“Yankee imperialism” incurred costs, however, not least of all by undermining America’s preferred self-image as benevolent and peace-loving, and therefore unlike any other great power in history. To reduce those costs, beginning in the 1920s successive administrations sought to lower the American military profile in the Caribbean basin. The United States was now content to allow local elites to govern so long as they respected parameters established in Washington. Here was a workable formula for exercising indirect authority, one that prioritized order over democracy, social justice, and the rule of law.

By 1933, when Franklin Roosevelt inaugurated his Good Neighbor policy with the announcement that “the definite policy of the United States from now on is one opposed to armed intervention,” the War for the Hemisphere seemed largely won. Yet neighborliness did not mean that US military forces were leaving the scene. As insurance against backsliding, Roosevelt left intact the U.S. bases in Cuba and Puerto Rico, and continued to garrison Panama.

So rather than ending, the Hundred Years’ War for the Hemisphere had merely gone on hiatus. In the 1950s, the conflict resumed and even intensified, with Washington now defining threats to its authority in ideological terms. Leftist radicals rather than feckless caudillos posed the problem. During President Dwight D. Eisenhower’s first term, a CIA-engineered coup in Guatemala tacitly revoked FDR’s nonintervention pledge and appeared to offer a novel way to enforce regional discipline without actually committing US troops. Under President John F. Kennedy, the CIA tried again, in Cuba. That was just for starters.

Between 1964 and 1994, U.S. forces intervened in the Dominican Republic, Grenada, Panama, and Haiti, in most cases for the second or third time. Nicaragua and El Salvador also received sustained American attention. In the former, Washington employed methods that were indistinguishable from terrorism to undermine a regime it viewed as illegitimate. In the latter, it supported an ugly counterinsurgency campaign to prevent leftist guerrillas from overthrowing right-wing oligarchs. Only in the mid-1990s did the Hundred Years’ War for the Hemisphere once more begin to subside. With the United States having forfeited its claim to the Panama Canal and with US–Cuban relations now normalized, it may have ended for good.

Today the United States enjoys unquestioned regional primacy, gained at a total cost of fewer than a thousand U.S. combat fatalities, even counting the luckless sailors who went down with the Maine. More difficult to say with certainty is whether a century of interventionism facilitated or complicated US efforts to assert primacy in its “own back yard.” Was coercion necessary? Or might patience have produced a similar outcome? Still, in the end, Washington got what it wanted. Given the gaping imbalance of power between the Colossus of the North and its neighbors, we may wonder whether the final outcome was ever in doubt.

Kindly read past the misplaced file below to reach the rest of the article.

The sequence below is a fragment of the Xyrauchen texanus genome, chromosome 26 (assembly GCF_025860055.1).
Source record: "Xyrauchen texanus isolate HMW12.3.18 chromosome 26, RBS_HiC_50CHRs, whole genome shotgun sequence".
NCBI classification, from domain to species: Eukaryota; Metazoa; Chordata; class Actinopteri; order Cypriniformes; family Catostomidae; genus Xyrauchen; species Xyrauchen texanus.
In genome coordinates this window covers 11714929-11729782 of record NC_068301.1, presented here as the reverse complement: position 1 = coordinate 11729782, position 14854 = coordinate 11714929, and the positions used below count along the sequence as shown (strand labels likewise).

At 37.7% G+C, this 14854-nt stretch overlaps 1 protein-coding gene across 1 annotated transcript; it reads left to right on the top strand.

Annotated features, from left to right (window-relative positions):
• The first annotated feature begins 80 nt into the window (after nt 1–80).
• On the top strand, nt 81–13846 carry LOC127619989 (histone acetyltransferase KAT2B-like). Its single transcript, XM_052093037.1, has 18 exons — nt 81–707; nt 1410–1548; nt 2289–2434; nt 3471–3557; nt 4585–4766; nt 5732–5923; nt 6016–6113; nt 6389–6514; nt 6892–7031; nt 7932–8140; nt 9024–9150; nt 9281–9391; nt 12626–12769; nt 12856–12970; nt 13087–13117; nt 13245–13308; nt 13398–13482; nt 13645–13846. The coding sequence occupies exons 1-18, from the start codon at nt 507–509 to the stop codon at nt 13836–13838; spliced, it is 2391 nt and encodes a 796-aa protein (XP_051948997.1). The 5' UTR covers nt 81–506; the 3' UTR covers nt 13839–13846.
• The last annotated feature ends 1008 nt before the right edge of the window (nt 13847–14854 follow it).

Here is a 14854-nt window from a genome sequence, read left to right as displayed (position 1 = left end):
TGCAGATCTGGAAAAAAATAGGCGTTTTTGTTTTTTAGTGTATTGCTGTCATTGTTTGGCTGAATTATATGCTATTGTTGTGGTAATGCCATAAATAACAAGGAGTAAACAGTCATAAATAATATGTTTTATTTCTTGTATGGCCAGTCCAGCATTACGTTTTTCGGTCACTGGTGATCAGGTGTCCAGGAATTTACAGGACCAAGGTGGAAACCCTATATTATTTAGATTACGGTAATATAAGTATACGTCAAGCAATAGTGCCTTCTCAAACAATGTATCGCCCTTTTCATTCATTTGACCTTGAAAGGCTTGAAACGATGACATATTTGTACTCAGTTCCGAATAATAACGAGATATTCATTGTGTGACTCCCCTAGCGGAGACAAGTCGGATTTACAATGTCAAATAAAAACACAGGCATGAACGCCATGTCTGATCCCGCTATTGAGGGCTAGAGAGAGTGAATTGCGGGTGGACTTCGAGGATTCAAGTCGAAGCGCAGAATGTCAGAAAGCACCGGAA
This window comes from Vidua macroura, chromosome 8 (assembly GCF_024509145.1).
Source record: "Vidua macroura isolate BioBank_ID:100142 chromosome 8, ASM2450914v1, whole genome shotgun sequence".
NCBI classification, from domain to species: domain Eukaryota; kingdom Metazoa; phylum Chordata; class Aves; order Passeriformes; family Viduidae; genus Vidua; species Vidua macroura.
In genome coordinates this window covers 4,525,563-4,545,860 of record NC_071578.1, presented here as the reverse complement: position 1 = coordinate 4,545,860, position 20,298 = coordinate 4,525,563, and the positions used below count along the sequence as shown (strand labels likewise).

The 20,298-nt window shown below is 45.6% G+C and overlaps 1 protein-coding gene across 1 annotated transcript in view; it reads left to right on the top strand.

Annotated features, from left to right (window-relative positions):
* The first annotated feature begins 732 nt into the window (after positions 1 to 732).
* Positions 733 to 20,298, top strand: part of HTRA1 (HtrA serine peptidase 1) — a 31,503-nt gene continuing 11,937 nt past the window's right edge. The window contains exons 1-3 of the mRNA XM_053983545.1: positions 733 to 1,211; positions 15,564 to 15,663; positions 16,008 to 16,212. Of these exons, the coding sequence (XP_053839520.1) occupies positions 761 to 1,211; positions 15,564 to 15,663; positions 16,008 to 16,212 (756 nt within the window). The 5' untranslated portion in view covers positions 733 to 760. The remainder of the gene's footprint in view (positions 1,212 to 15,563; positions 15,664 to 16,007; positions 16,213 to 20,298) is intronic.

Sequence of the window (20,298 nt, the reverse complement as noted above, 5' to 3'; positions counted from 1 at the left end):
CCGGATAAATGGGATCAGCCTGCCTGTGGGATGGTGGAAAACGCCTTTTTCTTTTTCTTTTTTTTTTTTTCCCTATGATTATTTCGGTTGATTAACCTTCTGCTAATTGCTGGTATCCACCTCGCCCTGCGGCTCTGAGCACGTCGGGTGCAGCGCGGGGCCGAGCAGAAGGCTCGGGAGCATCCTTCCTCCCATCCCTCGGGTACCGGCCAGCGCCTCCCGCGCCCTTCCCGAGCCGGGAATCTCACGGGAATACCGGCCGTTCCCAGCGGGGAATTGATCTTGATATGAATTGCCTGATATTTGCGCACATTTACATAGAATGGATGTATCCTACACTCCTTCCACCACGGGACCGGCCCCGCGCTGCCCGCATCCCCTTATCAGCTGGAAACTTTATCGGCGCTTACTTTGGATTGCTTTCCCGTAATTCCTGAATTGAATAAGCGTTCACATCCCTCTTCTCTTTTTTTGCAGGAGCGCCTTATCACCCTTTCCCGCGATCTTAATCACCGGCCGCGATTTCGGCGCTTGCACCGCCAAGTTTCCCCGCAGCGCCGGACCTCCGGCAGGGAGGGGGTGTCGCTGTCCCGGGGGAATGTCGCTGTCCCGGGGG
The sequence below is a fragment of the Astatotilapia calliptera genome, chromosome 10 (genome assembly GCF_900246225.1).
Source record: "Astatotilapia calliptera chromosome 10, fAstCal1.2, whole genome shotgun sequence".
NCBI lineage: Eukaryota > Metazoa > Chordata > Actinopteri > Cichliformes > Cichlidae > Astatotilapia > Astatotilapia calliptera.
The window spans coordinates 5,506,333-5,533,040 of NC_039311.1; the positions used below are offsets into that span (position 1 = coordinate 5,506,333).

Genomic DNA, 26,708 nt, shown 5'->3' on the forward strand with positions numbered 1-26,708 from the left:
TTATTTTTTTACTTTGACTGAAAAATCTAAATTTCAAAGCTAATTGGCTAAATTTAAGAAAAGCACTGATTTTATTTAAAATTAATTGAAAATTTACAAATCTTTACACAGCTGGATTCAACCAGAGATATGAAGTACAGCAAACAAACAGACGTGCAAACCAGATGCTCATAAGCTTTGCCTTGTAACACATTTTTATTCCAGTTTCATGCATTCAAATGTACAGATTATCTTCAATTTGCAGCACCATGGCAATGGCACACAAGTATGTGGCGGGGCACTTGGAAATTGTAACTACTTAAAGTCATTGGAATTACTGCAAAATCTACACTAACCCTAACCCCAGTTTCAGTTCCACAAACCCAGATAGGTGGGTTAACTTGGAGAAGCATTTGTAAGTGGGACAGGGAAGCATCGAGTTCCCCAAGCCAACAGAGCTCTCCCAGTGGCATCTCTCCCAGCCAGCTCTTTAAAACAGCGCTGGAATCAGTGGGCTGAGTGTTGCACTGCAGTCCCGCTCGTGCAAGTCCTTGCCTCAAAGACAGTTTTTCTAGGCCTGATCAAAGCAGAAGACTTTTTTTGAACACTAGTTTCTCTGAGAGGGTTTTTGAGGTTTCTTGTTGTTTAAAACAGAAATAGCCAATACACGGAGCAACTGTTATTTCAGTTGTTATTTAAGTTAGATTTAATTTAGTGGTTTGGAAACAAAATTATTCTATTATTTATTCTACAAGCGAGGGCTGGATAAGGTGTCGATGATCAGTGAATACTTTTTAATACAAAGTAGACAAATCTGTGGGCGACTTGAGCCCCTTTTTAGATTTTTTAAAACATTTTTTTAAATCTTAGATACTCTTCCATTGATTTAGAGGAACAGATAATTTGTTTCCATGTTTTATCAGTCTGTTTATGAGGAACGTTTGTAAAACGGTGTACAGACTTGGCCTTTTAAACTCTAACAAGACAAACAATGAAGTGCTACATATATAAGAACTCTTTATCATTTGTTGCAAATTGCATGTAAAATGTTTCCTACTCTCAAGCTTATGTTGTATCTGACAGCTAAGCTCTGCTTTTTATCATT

During its outward thrust of 1898, the United States seized the entire Philippine archipelago, along with smaller bits of territory such as Guam, Wake, and the Hawaiian Islands. By annexing the Philippines, U.S. authorities enlisted in a high-stakes competition to determine the fate of the Western Pacific, with all parties involved viewing China as the ultimate prize. Along with traditional heavyweights such as France, Great Britain, and Russia, the ranks of the competitors included two emerging powers. One was the United States, the other imperial Japan. Within two decades, thanks in large part to the preliminary round of the War for the West, the roster had thinned considerably, putting the two recent arrivals on the path for a showdown.

The War for Pacific Dominion confronted the US military with important preliminary tasks. Obliging Filipinos to submit to a new set of colonial masters entailed years of bitter fighting. More American soldiers died pacifying the Philippines between 1899 and 1902 than were to lose their lives during the entire Hundred Years’ War for the Hemisphere. Yet even as US forces were struggling in the Philippines, orders from Washington sent them venturing more deeply into Asia. In 1900, several thousand American troops deployed to China to join a broad coalition (including Japan) assembled to put down the so-called Boxer Rebellion. Although the expedition had a nominally humanitarian purpose — Boxers were murdering Chinese Christians while laying siege to legations in Peking’s diplomatic quarter — its real aim was to preserve the privileged status accorded foreigners in China. In that regard, it succeeded, thereby giving a victory to imperialism.